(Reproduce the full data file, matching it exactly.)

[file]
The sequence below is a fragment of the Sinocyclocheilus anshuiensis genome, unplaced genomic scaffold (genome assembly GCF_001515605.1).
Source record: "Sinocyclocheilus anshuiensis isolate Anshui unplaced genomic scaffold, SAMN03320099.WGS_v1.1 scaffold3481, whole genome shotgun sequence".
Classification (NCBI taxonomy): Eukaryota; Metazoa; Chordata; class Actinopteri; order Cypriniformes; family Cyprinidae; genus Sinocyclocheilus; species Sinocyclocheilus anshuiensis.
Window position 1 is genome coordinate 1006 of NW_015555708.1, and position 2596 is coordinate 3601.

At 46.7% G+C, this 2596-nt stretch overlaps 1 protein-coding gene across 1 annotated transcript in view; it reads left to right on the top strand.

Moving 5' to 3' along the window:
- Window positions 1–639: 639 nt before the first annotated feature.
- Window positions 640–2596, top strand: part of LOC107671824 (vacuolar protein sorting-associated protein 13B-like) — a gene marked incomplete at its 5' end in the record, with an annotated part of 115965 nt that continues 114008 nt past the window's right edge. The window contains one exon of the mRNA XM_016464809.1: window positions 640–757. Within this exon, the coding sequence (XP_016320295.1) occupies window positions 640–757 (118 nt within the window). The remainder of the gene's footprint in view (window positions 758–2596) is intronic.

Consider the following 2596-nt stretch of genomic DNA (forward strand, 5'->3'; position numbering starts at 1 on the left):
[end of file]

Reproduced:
The sequence below is a fragment of the Sinocyclocheilus anshuiensis genome, unplaced genomic scaffold (genome assembly GCF_001515605.1).
Source record: "Sinocyclocheilus anshuiensis isolate Anshui unplaced genomic scaffold, SAMN03320099.WGS_v1.1 scaffold3481, whole genome shotgun sequence".
Classification (NCBI taxonomy): Eukaryota; Metazoa; Chordata; class Actinopteri; order Cypriniformes; family Cyprinidae; genus Sinocyclocheilus; species Sinocyclocheilus anshuiensis.
Window position 1 is genome coordinate 1006 of NW_015555708.1, and position 2596 is coordinate 3601.

At 46.7% G+C, this 2596-nt stretch overlaps 1 protein-coding gene across 1 annotated transcript in view; it reads left to right on the top strand.

Moving 5' to 3' along the window:
- Window positions 1–639: 639 nt before the first annotated feature.
- Window positions 640–2596, top strand: part of LOC107671824 (vacuolar protein sorting-associated protein 13B-like) — a gene marked incomplete at its 5' end in the record, with an annotated part of 115965 nt that continues 114008 nt past the window's right edge. The window contains one exon of the mRNA XM_016464809.1: window positions 640–757. Within this exon, the coding sequence (XP_016320295.1) occupies window positions 640–757 (118 nt within the window). The remainder of the gene's footprint in view (window positions 758–2596) is intronic.

Consider the following 2596-nt stretch of genomic DNA (forward strand, 5'->3'; position numbering starts at 1 on the left):